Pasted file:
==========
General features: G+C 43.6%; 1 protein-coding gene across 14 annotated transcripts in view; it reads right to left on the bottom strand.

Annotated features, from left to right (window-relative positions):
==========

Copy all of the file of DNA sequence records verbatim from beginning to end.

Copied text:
General features: G+C 43.6%; 1 protein-coding gene across 14 annotated transcripts in view; it reads right to left on the bottom strand.

Annotated features, from left to right (window-relative positions):